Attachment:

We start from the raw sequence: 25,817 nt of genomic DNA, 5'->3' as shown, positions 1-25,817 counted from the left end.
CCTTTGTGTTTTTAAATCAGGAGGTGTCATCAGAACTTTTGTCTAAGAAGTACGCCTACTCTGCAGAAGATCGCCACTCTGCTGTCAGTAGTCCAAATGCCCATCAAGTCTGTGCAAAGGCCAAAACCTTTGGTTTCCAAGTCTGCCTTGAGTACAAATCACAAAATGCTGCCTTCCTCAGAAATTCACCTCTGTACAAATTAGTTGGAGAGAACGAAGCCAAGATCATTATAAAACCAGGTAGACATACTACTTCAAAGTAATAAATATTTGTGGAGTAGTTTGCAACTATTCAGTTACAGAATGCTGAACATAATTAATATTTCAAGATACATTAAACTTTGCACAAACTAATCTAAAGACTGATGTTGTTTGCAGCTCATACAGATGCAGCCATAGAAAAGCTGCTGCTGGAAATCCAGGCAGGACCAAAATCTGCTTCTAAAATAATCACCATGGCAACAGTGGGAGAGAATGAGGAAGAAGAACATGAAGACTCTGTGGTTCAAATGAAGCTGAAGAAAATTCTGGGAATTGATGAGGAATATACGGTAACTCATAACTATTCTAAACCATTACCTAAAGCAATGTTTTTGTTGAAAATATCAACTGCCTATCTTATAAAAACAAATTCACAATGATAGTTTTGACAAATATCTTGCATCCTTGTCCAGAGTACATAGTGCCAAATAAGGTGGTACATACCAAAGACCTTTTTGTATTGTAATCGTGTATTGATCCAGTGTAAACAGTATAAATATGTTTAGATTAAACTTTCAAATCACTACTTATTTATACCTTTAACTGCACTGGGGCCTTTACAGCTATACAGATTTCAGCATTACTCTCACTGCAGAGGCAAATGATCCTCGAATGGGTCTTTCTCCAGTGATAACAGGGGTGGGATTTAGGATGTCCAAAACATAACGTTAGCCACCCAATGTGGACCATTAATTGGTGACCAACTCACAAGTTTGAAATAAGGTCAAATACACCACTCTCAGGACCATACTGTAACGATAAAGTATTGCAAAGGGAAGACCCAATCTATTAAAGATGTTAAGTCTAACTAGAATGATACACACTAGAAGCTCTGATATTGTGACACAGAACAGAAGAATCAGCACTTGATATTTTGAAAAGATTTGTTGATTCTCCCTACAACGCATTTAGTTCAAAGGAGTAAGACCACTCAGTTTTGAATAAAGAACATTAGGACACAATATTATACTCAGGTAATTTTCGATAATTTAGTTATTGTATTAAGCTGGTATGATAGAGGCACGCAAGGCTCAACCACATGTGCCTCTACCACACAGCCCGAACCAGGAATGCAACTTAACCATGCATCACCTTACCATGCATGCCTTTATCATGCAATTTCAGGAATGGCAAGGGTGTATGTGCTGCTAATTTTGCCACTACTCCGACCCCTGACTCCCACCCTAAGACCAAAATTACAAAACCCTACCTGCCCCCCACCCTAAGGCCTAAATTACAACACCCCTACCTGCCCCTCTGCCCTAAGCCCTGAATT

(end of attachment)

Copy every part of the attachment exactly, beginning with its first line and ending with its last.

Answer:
We start from the raw sequence: 25,817 nt of genomic DNA, 5'->3' as shown, positions 1-25,817 counted from the left end.
CCTTTGTGTTTTTAAATCAGGAGGTGTCATCAGAACTTTTGTCTAAGAAGTACGCCTACTCTGCAGAAGATCGCCACTCTGCTGTCAGTAGTCCAAATGCCCATCAAGTCTGTGCAAAGGCCAAAACCTTTGGTTTCCAAGTCTGCCTTGAGTACAAATCACAAAATGCTGCCTTCCTCAGAAATTCACCTCTGTACAAATTAGTTGGAGAGAACGAAGCCAAGATCATTATAAAACCAGGTAGACATACTACTTCAAAGTAATAAATATTTGTGGAGTAGTTTGCAACTATTCAGTTACAGAATGCTGAACATAATTAATATTTCAAGATACATTAAACTTTGCACAAACTAATCTAAAGACTGATGTTGTTTGCAGCTCATACAGATGCAGCCATAGAAAAGCTGCTGCTGGAAATCCAGGCAGGACCAAAATCTGCTTCTAAAATAATCACCATGGCAACAGTGGGAGAGAATGAGGAAGAAGAACATGAAGACTCTGTGGTTCAAATGAAGCTGAAGAAAATTCTGGGAATTGATGAGGAATATACGGTAACTCATAACTATTCTAAACCATTACCTAAAGCAATGTTTTTGTTGAAAATATCAACTGCCTATCTTATAAAAACAAATTCACAATGATAGTTTTGACAAATATCTTGCATCCTTGTCCAGAGTACATAGTGCCAAATAAGGTGGTACATACCAAAGACCTTTTTGTATTGTAATCGTGTATTGATCCAGTGTAAACAGTATAAATATGTTTAGATTAAACTTTCAAATCACTACTTATTTATACCTTTAACTGCACTGGGGCCTTTACAGCTATACAGATTTCAGCATTACTCTCACTGCAGAGGCAAATGATCCTCGAATGGGTCTTTCTCCAGTGATAACAGGGGTGGGATTTAGGATGTCCAAAACATAACGTTAGCCACCCAATGTGGACCATTAATTGGTGACCAACTCACAAGTTTGAAATAAGGTCAAATACACCACTCTCAGGACCATACTGTAACGATAAAGTATTGCAAAGGGAAGACCCAATCTATTAAAGATGTTAAGTCTAACTAGAATGATACACACTAGAAGCTCTGATATTGTGACACAGAACAGAAGAATCAGCACTTGATATTTTGAAAAGATTTGTTGATTCTCCCTACAACGCATTTAGTTCAAAGGAGTAAGACCACTCAGTTTTGAATAAAGAACATTAGGACACAATATTATACTCAGGTAATTTTCGATAATTTAGTTATTGTATTAAGCTGGTATGATAGAGGCACGCAAGGCTCAACCACATGTGCCTCTACCACACAGCCCGAACCAGGAATGCAACTTAACCATGCATCACCTTACCATGCATGCCTTTATCATGCAATTTCAGGAATGGCAAGGGTGTATGTGCTGCTAATTTTGCCACTACTCCGACCCCTGACTCCCACCCTAAGACCAAAATTACAAAACCCTACCTGCCCCCCACCCTAAGGCCTAAATTACAACACCCCTACCTGCCCCTCTGCCCTAAGCCCTGAATT